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A man with a NRA cap holds his gun while people pray during a blessing ceremony at the Sanctuary Church in Newfoundland, Pa., on Wednesday.

The boycotts are succeeding at an unprecedented level, utilizing a boycott for what they've always been been about: indignant consumers puncturing political influence

Lawrence Glickman is a professor of history at Cornell University. He is the author of Buying Power: A History of Consumer Activism in America and The Free Enterprise System: An American History, forthcoming in 2019 from Yale University Press.

The speed and breadth of the co-ordinated economic attacks on the National Rifle Association after the school shooting in Parkland, Fla., has been remarkable. Airlines, delivery services, tech firms, insurers, car-rental firms and even a bank that produced a NRA-branded credit card all cut ties to the gun-lobbying group within a few days of the school shooting. After intense pressure from economic activists, Canadian outdoor-gear company MEC has cut ties with a company that also sells semi-automatic rifles.

The boycott pressure only intensified after the group's leader, Wayne LaPierre, doubled down on his good-guy-with-a-gun message at the Conservative Political Action Conference late last week.

Although the NRA has called such actions "a shameful display of political and civic cowardice," the boycotters in the United States are engaged in a long, proud and deeply American political tradition.

Far from cowardice, the protesters are using the power of the purse to challenge the outsized and previously unquestioned political power of an extremist group, which has played a large role in preventing the passage of popular gun-control laws.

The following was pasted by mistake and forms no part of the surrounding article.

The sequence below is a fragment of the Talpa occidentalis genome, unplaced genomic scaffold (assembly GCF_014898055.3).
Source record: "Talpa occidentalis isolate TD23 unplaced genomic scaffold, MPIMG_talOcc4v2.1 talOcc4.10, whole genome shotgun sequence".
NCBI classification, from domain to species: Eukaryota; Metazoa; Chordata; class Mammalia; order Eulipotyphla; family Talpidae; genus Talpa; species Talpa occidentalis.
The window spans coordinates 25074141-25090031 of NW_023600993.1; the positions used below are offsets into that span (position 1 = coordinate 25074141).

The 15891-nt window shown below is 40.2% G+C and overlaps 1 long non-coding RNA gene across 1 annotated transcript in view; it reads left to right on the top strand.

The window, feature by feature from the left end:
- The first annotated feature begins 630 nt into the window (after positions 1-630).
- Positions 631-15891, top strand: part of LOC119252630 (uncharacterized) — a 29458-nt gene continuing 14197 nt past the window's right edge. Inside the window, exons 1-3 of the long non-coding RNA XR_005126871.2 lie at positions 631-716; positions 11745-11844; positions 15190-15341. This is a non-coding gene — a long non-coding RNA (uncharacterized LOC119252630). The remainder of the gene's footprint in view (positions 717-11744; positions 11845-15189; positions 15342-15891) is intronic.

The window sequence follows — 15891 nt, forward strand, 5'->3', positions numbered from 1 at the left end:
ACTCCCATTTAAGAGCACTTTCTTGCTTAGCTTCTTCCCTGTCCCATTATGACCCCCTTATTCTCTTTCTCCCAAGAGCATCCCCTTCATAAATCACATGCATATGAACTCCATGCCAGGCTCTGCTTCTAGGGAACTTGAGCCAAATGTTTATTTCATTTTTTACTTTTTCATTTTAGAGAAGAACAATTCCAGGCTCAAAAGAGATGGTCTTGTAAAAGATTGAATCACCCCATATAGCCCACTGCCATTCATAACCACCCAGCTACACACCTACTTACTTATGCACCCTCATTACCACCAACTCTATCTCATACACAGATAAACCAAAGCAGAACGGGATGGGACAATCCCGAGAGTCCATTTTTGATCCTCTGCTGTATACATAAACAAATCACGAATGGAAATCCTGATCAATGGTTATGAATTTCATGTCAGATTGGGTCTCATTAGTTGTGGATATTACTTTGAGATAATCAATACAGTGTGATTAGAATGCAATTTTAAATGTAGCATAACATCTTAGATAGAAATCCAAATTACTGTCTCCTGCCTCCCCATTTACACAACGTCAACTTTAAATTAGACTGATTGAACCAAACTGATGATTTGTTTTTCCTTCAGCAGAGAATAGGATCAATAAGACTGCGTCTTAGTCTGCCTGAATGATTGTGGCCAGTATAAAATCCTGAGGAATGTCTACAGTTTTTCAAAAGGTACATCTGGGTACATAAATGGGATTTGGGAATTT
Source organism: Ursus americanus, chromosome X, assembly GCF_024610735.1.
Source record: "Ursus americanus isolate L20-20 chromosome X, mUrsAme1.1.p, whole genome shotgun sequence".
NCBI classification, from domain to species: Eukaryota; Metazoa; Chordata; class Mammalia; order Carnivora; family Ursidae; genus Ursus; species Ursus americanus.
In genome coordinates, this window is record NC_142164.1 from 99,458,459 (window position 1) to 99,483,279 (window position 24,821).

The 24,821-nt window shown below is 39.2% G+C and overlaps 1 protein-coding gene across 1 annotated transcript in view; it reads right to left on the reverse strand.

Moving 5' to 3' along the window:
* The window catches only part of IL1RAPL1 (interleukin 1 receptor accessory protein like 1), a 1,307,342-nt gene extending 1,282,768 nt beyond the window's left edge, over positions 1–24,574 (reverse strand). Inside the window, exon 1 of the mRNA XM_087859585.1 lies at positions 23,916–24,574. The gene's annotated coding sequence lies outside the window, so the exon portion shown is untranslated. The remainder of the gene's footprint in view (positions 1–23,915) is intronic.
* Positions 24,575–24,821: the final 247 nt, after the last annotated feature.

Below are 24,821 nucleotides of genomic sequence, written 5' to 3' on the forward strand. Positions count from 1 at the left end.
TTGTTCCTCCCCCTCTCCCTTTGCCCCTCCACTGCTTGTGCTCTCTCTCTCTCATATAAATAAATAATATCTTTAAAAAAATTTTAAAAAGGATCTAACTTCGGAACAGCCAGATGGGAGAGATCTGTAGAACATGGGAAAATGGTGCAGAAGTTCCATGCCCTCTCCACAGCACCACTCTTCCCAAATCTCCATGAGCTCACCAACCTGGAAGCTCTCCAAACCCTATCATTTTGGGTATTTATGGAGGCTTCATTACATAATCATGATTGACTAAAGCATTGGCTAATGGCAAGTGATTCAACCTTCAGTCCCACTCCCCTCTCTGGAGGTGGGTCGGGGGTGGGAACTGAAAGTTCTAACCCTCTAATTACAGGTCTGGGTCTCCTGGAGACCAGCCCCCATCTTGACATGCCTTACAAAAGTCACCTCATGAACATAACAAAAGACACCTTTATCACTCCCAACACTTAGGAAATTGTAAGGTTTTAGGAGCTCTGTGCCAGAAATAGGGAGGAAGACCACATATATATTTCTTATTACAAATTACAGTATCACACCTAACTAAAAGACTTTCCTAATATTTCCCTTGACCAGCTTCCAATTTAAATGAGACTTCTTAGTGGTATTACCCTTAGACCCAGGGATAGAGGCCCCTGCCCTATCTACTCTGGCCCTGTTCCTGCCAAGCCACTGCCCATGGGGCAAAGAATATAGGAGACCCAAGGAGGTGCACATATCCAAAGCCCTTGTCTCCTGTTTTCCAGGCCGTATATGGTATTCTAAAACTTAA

Long before the term boycott was coined in 1880, Americans employed the tactic of non-consumption and social ostracism to achieve political goals. The "non-importation movement," in which merchants in the American colonies refused to sell British goods, was a key feature of the runup to the American Revolution. Abolitionists in the so-called "free-produce movement" urged their compatriots to eschew goods made by slave labour. Workers in the 1880s initiated the tactic of the "labour boycott" to punish anti-union employers and those who treated their workers poorly. Boycotting is as American as apple pie.

The abolitionists referred to the power of hitting their enemies in what they called the "pocket nerve." What they meant was that people who might be insensitive to moral suasion would feel directly a more economic approach. "We believe their conscience to be most easily affected through the medium of their pockets," wrote one anti-slavery activist in 1859, justifying their strategy for using economic means to force merchants to stop selling slave-made goods.

But boycotts were never purely economic in nature. Boycotting – from the Boston Tea Party through the United Farm Worker-organized grape boycotts of the late 20th century to our own time – has often been a moral campaign designed to use economic forces to raise political questions. The goal of the Montgomery Bus Boycott was not to financially destroy the municipal bus system of that city but to raise awareness of the moral crime of segregation and to promote social justice. Abolitionists who ran free-produce stores, which were especially popular in Quaker Philadelphia, hoped to use market forces to undermine the slave economy, which was national in scope and which Northern businesses benefited from as much as Southern plantation owners. But even more, they wanted to raise consciousness about the complicity in the crime of slavery of every consumer who purchased goods produced by enslaved workers. At the turn of the 20th century, the National Consumers League, a women's reform organization, sought to raise awareness about the issue of how middle-class shoppers often, perhaps inadvertently, perpetuated the exploitation of underpaid female labour when they sought bargains. The NCL referred to The High Cost of Cheap Goods, as one of the group's pamphlets was titled, meaning that to purchase inexpensive items was often to sanction sweatshops.